Post-operative Day to Day management
Most patients will require opioid infusion in the form of Patient Controlled Analgesia (PCA) or Nurse Controlled Analgesia.
Pain assessment is performed hourly with patient pain scores recorded at this time. This is done using a visual analogue scale or tools such as Wong Baker faces.
NOTE: Pain that is out of proportion to the surgery performed is reported immediately, as this may indicate the presence of Compartment Syndrome which is a medical emergency.
Neurovascular observations at HillsClinic are performed every 30 minutes on return to the ward for the first 4 hours. They are then performed hourly for the next 24 hours, and then four hourly until stable. If there be any concern regarding a patient's neurovascular status, the treating surgeon is notified immediately.
At this time assessment of the footplate or toe slings for poor fit or any areas of pressures also done.
Positioning of the limb:
Whilst elevation is important, the position of both lower limbs is also something to concentrate on in the postoperative stage. The patient rests in bed with the leg in full extension, with the knee cap pointing to the ceiling.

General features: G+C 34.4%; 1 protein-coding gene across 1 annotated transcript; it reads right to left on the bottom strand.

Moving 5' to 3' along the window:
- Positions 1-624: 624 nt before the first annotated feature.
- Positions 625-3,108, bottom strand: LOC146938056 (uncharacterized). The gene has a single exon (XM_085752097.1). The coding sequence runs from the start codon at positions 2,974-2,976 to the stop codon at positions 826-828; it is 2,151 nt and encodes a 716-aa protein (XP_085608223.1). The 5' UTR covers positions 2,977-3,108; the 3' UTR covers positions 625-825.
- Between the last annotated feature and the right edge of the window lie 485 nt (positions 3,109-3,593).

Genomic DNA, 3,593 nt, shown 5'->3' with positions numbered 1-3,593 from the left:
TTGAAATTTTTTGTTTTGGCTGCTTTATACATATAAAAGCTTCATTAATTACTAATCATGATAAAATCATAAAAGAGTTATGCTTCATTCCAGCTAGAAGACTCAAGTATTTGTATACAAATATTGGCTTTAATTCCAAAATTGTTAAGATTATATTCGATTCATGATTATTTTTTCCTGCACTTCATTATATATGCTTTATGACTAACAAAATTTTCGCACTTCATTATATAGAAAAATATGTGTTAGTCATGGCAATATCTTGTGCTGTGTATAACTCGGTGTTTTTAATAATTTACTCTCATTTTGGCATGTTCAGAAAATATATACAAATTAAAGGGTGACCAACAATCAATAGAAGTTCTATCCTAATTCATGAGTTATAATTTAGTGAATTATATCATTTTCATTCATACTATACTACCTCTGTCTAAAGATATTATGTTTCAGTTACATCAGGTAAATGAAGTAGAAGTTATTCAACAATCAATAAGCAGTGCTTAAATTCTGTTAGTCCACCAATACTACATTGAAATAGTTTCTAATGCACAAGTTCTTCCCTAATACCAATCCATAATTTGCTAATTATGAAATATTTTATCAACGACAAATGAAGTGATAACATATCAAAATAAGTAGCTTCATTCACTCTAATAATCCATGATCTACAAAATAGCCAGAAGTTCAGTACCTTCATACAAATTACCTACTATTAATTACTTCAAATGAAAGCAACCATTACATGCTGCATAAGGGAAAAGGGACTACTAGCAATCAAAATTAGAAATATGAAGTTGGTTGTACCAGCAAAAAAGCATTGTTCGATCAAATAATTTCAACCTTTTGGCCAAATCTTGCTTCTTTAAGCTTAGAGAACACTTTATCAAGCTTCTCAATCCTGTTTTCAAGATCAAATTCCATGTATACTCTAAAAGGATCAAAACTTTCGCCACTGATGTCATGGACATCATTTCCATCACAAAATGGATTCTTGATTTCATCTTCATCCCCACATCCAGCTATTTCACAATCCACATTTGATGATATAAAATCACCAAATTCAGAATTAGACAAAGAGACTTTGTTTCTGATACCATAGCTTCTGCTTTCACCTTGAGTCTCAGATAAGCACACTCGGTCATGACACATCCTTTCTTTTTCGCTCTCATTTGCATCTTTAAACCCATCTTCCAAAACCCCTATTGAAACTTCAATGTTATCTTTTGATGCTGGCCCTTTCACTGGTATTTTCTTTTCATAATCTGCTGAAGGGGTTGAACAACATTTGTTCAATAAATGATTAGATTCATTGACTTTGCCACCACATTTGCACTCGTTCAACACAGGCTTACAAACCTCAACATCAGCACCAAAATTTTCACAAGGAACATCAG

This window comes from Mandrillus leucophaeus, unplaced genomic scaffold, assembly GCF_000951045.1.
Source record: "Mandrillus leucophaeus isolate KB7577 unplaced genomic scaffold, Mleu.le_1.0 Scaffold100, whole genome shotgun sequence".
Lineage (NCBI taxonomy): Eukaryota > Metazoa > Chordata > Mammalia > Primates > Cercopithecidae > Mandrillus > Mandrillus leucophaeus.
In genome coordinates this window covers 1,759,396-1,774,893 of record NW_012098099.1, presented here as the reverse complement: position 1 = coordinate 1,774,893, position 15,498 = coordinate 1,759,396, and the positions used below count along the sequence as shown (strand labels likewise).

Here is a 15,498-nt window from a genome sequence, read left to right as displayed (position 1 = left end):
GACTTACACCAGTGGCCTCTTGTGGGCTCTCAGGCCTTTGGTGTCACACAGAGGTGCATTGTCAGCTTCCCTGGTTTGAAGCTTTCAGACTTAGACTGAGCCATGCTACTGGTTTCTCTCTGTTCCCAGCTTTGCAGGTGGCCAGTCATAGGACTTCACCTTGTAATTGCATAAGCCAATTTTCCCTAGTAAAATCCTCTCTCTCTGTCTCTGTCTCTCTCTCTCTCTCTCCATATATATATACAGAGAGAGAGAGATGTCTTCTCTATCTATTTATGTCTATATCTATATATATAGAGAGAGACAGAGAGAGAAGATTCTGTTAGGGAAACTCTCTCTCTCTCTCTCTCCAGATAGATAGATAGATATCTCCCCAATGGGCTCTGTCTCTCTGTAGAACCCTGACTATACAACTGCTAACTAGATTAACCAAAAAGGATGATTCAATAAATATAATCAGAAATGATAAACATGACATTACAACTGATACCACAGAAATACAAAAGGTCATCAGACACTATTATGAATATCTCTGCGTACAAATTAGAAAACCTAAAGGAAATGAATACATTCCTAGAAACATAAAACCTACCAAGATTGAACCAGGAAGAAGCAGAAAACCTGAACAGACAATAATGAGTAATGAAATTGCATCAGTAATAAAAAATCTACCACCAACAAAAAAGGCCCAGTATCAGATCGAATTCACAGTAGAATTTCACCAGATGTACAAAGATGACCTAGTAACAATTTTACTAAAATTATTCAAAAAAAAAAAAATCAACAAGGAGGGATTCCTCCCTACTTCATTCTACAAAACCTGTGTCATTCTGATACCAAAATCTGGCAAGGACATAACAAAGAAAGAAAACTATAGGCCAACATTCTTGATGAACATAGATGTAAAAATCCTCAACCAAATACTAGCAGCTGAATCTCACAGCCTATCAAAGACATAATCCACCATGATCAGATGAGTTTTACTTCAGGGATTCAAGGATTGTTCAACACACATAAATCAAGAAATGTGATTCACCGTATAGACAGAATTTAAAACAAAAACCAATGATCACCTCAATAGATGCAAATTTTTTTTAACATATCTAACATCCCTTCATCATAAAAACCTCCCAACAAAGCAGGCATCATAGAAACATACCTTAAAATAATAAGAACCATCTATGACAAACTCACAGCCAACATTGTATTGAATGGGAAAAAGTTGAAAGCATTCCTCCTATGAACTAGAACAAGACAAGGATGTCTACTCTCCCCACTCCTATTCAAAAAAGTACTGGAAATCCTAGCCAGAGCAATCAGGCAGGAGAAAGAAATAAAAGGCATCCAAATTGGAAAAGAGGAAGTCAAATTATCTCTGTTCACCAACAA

Physiotherapy / activity:
As soon as the patient is able to manage, we encourage independence. This may involve handling the frame, moving from bed to wheelchair, showering etc. Independence practiced at this time will make management latter much easier. Patient is trained when comfortable transferring from chair to toilet, bed to chair and chair to bed with minimal assistance.
Pin site care
Pin site care is to be performed on Days 1, 2 and 3 and then once a week.
The elastic bands should be tight enough so the toes are in a straight line with the rest of the foot.
Toe slings are removed every 4 hours for approximately 20 minutes. Check the toes and in-between them to make sure there isn't any skin breakdown.
Clean between the toes every night and put some powder between them to keep them dry. The toe slings can be worn overnight without needing to check them every 4 hours. Remove the toe slings and monitor the toes first thing in the morning.
The surgeon or nurse teaches the client and his/her attendant how to do the correction. The client/patient and the attendant must be able to verbalize that they understand where adjustment is to be made, how often and how much.
A turn chart is made available to the patient..